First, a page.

At the Indian military field hospital in the city of Malakal, 976 patients have been treated since December 23. The hospital has performed over 134 major surgeries and 29 deliveries, the UN mission said.
Deadly violence has engulfed the world's newest country since December 15 when forces loyal to President Salva Kiir clashed with rebels supporting the sacked deputy president Riek Machar, resulting in deaths of hundreds of people.
The UN base in Malakal has been manned by Indian peacekeepers, who have been providing protection and assistance to thousands of civilians in the war-torn country.

UN Under-Secretary-General for Humanitarian Affairs and Emergency Relief Coordinator, Valerie Amos, visited UNMISS protection of civilian sites in Juba and Malakal last month.

While in Malakal, Amos visited the looted and destroyed warehouses of the UN World Food Programme (WFP) and the International Organization for Migration (IOM).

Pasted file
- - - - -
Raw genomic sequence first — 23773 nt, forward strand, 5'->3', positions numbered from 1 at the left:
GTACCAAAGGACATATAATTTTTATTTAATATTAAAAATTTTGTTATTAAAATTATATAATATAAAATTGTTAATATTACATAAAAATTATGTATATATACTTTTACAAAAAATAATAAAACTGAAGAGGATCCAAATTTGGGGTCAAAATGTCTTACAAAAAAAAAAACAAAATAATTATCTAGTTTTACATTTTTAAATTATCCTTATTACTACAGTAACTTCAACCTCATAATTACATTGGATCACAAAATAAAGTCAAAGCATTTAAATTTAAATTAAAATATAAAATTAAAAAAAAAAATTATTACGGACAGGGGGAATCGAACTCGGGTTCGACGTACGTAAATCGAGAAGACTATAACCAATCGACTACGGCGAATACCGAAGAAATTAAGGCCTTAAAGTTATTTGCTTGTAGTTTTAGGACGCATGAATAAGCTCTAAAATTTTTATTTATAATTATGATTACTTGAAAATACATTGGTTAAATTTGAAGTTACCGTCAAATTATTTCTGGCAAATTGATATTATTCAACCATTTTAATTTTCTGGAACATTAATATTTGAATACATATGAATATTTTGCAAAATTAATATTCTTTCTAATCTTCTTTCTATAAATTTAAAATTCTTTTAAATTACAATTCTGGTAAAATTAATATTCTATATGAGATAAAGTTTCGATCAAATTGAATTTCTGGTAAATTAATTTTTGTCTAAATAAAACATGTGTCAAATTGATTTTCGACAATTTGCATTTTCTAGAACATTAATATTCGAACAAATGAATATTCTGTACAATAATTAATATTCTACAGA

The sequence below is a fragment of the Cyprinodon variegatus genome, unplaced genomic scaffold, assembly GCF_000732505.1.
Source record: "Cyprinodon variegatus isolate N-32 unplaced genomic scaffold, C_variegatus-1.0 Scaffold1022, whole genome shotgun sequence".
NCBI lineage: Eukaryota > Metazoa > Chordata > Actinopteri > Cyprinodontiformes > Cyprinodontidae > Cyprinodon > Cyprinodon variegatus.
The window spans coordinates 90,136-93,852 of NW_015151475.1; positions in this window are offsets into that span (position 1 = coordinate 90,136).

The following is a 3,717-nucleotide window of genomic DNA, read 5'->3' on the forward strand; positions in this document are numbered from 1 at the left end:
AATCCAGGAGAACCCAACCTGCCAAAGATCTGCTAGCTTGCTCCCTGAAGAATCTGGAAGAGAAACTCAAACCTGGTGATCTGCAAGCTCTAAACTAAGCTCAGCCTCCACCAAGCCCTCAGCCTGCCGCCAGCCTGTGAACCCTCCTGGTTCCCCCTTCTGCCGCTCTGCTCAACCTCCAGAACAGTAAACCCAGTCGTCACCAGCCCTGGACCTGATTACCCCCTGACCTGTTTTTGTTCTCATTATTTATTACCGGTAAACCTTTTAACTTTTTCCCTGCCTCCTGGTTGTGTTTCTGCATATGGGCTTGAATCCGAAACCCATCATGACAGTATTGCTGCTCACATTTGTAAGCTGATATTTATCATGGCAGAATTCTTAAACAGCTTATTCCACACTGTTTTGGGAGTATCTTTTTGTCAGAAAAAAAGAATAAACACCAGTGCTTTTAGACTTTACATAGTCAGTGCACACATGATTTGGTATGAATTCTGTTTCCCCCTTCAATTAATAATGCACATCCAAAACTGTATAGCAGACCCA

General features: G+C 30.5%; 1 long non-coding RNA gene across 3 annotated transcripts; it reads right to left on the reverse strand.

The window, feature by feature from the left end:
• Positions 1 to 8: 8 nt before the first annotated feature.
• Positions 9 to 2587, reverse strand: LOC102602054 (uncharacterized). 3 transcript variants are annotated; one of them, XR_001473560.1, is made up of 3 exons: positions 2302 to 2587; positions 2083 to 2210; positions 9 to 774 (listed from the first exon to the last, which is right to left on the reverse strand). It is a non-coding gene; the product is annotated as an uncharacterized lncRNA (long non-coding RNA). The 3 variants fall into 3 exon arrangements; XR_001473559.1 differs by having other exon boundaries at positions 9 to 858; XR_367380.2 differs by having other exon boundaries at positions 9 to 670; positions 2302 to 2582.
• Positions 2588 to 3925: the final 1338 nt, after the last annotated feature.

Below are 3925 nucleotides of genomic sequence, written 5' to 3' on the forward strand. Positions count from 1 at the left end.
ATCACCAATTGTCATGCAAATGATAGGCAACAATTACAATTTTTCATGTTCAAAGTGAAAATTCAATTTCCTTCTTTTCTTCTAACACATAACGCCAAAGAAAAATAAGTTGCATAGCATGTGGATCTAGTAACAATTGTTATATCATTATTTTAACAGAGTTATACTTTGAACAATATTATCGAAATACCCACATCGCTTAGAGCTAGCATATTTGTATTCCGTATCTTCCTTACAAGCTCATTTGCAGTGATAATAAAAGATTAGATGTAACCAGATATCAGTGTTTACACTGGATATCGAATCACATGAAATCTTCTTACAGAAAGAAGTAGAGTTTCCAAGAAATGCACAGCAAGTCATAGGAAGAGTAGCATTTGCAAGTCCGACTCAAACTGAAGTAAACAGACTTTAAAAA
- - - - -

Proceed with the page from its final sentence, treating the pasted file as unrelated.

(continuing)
"There are tens of thousands of people in the town who need our help. Because of the looting, we cannot help as many as we would wish," Amos said.
He expressed concern that interference in humanitarian activities was affecting humanitarians' ability to assist people in need. An estimated 702,000 people are currently internally displaced and 123,000 refugees have fled to other countries.
Indian peacekeepers have also laid down their lives in the conflict. In April last year, five Indian UNMISS peacekeepers were killed when they were ambushed by about 200 attackers near Jonglei State as they escorted a United Nations convoy.

Two UNMISS Indian Battalion troops were killed in action and one was injured on December 19 in Akobo following an assault on a UNMISS base.


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